The hotel, and to a lesser extent the town, smells like Jodi’s house, Chris’ maternal grandmother from Italy who lived in Washington DC until she died. Chris notes that he had the same sensation the time we traveled to Ascona Switzerland, which is just across the lake from Italy. Lastly, he has never made this observation in the south of Italy.

The key to our hotel room is attached to a large brass square with our room number on it. We think this serves three purposes: it makes the key more difficult to lose; it is inconvenient enough to carry that people are encouraged to drop their key off at the front desk when they leave the hotel; it is heavy enough to activate the spring-loaded power switch for our room. Like many European hotels, you have to use your key to turn on the electricity as soon as you enter your room. This is often in the form of putting your key card into a slot. At the Astoria we hang our large brass key from a hook. The downside of this arrangement is that when we leave our room, the electricity is turned off and none of our electronic devices get charged. Fortunately a body towel serves as a good substitute for the key.

There has been a lot of coverage in the news lately about celebrity hairstyles and babies (at least that’s what Chris has been told). He notes that Melissa decided to get bangs before Michelle Obama, and that she announced her pregnancy before Kate or Kim (Middleton or Kardashian). Fortunately the paparazzi doesn’t know where we are at the moment.

Note to Everett: Sophie and Anna seem to love Spooky Manor and Mystery Lighthouse as much as you do! They played it for a while on Saturday night and Sunday morning. Sophie said that she was thinking about Spooky Manor during the night. It’s an infectious game.

Udine does not seem to get a lot of American tourists, at least not at this time of year. We were pleasantly surprised to find few English translations or restaurant menus. One restaurant that we went to a couple times was I Piombi. The first time we went there Chris ordered Pizza and Melissa ordered salad. The second time Chris picked something random from the menu which turned out to be extremely delicious: polenta, fried pancetta, french fries and a piece of cheese. When they brought the plate out the shape of the cheese looked like a slice of bread, so we assumed it was cheese slices on toast. In fact, it was just a huge slice of toasted cheese! Delicious! Ironically, Chris ate this while engaged with the other adults in a conversation about a recent New York Times article on our diet in the US, and about the degree of personal responsibility that is needed to make good food choices. Chris promised to start making better choices as soon as this trip is over.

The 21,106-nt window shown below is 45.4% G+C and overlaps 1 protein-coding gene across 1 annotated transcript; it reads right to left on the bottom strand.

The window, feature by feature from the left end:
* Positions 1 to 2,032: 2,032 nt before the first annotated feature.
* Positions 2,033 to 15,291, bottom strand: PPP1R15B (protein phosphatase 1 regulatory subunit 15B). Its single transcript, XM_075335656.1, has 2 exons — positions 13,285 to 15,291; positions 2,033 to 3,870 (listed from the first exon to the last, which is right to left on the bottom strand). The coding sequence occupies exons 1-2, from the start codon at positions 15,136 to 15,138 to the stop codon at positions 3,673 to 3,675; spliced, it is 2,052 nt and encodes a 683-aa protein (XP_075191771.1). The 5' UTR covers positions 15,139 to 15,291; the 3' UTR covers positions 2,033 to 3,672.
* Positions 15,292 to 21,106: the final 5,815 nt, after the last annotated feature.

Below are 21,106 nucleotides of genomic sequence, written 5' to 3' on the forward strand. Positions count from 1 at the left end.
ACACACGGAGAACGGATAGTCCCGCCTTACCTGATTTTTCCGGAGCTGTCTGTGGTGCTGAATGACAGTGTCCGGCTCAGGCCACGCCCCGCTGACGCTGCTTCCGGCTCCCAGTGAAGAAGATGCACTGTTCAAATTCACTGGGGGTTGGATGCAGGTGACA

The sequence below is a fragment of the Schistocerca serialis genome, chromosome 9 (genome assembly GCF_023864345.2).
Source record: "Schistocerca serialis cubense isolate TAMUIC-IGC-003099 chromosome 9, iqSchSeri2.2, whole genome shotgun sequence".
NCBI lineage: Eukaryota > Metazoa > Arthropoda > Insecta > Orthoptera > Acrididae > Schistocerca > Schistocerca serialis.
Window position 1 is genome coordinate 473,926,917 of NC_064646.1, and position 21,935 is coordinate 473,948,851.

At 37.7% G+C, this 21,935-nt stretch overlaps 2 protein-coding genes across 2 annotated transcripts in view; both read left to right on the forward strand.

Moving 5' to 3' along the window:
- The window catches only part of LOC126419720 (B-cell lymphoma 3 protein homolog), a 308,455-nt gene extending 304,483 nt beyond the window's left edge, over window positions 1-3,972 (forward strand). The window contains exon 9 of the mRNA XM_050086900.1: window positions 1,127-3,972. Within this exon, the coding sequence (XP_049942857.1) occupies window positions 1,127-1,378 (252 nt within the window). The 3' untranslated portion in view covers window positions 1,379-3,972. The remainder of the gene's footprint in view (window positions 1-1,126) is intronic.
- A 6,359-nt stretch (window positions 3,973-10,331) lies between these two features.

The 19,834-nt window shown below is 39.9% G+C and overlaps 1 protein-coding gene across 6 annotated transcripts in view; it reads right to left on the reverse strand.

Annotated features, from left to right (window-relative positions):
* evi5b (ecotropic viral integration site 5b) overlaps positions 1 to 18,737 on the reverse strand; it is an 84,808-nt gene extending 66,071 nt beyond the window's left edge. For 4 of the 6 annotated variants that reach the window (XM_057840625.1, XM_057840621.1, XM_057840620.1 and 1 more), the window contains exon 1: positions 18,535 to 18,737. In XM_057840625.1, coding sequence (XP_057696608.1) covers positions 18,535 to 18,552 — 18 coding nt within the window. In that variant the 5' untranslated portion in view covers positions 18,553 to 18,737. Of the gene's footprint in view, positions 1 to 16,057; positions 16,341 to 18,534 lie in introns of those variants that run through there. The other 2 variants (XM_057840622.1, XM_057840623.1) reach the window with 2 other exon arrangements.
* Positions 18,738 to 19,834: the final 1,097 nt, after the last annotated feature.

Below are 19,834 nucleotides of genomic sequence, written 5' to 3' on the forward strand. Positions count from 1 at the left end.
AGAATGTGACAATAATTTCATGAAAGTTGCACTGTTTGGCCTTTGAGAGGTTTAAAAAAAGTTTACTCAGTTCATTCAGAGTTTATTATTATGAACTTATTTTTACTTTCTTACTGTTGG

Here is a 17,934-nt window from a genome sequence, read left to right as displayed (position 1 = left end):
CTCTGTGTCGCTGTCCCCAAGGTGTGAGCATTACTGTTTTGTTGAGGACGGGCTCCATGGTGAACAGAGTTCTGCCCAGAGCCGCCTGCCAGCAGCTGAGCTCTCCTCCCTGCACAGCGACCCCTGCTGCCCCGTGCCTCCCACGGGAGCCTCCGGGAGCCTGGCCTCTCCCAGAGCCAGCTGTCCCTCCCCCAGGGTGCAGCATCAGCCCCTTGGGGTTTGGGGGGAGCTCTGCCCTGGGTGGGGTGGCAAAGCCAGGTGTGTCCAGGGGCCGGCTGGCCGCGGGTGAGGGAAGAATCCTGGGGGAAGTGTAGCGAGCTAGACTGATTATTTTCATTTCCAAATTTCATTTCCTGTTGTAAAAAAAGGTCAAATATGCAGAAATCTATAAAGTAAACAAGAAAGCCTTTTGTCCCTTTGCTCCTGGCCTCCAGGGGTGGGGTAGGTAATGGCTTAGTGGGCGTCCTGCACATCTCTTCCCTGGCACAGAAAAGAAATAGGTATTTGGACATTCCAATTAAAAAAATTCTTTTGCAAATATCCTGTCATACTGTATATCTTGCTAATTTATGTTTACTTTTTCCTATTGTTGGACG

It rained for five days after we arrived. On Sunday the sun came out in the afternoon, so we walked up to the castle for the view and some fresh air.

Just when we thought we had conquered jet lag in the first 1-2 days it came back to bite us hard in days 3 and 4. Wednesday night was rough. We went to sleep around 11pmĀ but both of us woke up around 3am and couldn’t get back to sleep for hours. We read for a while, played word games on the iPad, and Chris got some work done. We got back to sleep by around dawn. We planned on going to breakfast early but both of us slept until almost 11am, so we raced downstairs to get some coffee before breakfast closed. Afterward we got cleaned up and walked across town to the conference in the Centro Culturale Delle Grazie. We had lunch and met several people, then Melissa went back to the hotel while Chris stayed at the conference.

We don’t exactly have Internet access. It’s more like the intermitternet. It is incredibly slow and unreliable, which has made it a bit difficult to conduct things as we are accustomed to, and it makes us realize how dependent we are on our electronic devices.

Comments (1)

One thought on “Friuli

  1. WOW! What an anniversary, baby moon, work related fantastic trip.